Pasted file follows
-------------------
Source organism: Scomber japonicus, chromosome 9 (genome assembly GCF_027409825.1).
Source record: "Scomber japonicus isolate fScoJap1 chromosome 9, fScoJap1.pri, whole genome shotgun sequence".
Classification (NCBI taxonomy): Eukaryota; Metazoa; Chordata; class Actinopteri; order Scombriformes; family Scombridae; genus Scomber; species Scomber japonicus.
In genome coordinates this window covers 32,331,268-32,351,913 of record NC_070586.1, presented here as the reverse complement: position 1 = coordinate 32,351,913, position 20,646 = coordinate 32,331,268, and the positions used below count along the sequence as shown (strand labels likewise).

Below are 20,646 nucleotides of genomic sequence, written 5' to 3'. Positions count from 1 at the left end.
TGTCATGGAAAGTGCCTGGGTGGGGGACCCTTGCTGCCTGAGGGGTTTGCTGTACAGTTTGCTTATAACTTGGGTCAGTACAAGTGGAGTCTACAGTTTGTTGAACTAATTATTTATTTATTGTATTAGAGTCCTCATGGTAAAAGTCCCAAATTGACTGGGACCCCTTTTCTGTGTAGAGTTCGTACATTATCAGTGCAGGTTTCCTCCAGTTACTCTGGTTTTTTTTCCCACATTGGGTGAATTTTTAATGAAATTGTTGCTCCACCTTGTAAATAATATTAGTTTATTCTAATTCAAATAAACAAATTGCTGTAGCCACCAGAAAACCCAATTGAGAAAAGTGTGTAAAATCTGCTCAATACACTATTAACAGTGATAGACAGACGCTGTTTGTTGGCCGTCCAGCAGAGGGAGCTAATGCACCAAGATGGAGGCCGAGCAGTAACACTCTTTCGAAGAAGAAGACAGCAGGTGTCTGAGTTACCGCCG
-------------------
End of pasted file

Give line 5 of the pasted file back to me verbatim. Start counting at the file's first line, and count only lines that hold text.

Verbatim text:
Below are 20,646 nucleotides of genomic sequence, written 5' to 3'. Positions count from 1 at the left end.